Conservation efforts underway to protect Union Island gecko
February 9, 2016
Conservation efforts underway to protect Union Island gecko

Although a specieS of gecko, thought only to be found in Union Island, is regarded by the international scientific community as “critically endangered”, a Forestry supervisor has asserted that more research needs to be done before this can be said conclusively.

Speaking with SEARCHLIGHT yesterday, February 8, Cosmos McLeod explained that in-depth research needs to be done to ascertain the threat currently posed (if any) to the Gonatodes Daudini – more commonly known as the Union Island clawed gecko or ‘Daudin’s gecko’.{{more}}

“It would be safe to say that it’s under threat, but to give the degree of threat, you would not be able to give the position to say that as yet,” insisted McLeod.

“Because no scientific studies have been conducted, it would not be advisable to declare it per se. It’s mainly a cursory observation that you have activities going on… alleged activities of persons trading et cetera, and the habitats being destroyed.”

The Forestry supervisor confirmed that an action plan is being established to conserve and protect the species, which involves collaborative efforts from the Forestry Department, the Virginia Zoo (USA) and the SVG Preservation Fund.

“We are actually going to have a community consultation this week in Union Island, but it’s targetted to specific persons… We do not want to create a public alarm,” cautioned McLeod.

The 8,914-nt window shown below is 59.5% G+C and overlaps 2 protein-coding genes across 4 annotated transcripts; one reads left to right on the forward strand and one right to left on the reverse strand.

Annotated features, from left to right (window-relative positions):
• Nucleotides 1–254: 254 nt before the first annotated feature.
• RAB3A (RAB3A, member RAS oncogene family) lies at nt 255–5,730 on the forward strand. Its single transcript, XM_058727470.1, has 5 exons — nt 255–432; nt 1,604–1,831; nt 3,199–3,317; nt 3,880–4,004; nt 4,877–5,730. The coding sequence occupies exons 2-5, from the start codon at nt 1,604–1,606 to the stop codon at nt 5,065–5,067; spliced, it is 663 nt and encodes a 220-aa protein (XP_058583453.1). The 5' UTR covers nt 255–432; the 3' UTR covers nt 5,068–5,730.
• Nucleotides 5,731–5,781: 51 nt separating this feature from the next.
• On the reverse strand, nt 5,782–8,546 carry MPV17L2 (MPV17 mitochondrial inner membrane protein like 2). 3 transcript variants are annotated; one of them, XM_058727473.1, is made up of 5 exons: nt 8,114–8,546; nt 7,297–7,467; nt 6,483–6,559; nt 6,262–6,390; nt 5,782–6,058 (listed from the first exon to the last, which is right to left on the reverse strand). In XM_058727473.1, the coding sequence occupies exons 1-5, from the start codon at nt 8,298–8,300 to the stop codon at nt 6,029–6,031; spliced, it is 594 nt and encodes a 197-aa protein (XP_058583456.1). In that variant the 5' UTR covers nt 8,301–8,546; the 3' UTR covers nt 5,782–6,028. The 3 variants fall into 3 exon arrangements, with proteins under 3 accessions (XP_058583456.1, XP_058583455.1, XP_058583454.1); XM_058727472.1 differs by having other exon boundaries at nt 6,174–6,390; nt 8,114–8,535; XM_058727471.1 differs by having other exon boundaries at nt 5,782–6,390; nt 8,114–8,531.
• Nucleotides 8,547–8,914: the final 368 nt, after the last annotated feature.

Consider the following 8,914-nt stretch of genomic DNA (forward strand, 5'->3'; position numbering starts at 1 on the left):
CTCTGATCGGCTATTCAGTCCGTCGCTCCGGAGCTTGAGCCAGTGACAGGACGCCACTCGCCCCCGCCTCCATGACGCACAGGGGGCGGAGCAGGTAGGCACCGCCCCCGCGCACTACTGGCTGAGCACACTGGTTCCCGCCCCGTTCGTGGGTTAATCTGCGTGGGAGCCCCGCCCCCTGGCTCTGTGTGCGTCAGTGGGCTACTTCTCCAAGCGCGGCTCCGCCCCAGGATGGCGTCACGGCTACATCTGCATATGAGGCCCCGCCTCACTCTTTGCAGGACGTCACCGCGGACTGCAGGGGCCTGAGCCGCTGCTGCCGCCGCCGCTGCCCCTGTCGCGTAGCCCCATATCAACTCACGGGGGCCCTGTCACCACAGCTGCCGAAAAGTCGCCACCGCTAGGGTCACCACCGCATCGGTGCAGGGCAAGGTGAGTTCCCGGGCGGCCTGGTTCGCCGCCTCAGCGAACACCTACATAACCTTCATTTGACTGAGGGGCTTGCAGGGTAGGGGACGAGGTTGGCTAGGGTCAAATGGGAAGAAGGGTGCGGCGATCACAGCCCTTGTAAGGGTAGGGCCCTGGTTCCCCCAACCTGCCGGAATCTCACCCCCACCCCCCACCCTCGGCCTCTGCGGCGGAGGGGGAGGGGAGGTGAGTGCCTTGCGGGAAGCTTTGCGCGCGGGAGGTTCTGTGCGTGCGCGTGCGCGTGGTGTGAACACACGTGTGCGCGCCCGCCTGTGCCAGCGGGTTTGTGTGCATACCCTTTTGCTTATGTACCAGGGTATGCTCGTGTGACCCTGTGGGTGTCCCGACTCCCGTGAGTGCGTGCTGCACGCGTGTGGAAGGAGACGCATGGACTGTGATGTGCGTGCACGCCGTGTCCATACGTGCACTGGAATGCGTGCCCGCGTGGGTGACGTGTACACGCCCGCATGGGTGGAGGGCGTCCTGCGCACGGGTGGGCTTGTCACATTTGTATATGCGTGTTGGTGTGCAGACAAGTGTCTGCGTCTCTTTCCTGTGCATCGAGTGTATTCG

“Sometimes if persons recognize that the species is of economic importance, instead of protecting it, they end up becoming a problem themselves. So, we have to be very cautious about how we disseminate this information to the public.”

The Gonatodes Daudini was first brought to international attention in 2005, when two American scientists, Bob Henderson and Robert Powell, were contacted by local amateur naturalist Father Mark de Silva about a possible new species of gecko.

Since then it has been listed as “critically endangered” by the ‘Red List’, a 50-year-old conservation organization, which asserts that there has been a “continuing decline” in the size and quality of the species habitat.

The Union Island clawed gecko has currently only been identified in the slopes above Chatham Bay, Union Island – giving scientists cause to believe that it may be a species that is unique to the Grenadine Island.

However, McLeod said that there also needs to be more research done to verify whether the species is truly unique to Union Island, as it is a possibility that it just hasn’t been discovered in neighbouring islands as yet.

He also explained that the Forestry Department is in the process of mapping the gecko’s habitat in Union Island, and is putting together pertinent information that can be used to sensitize the public on the species.

McLeod described the move as a “learning process” not only for the public, but also for members of the Forestry Department. (JSV)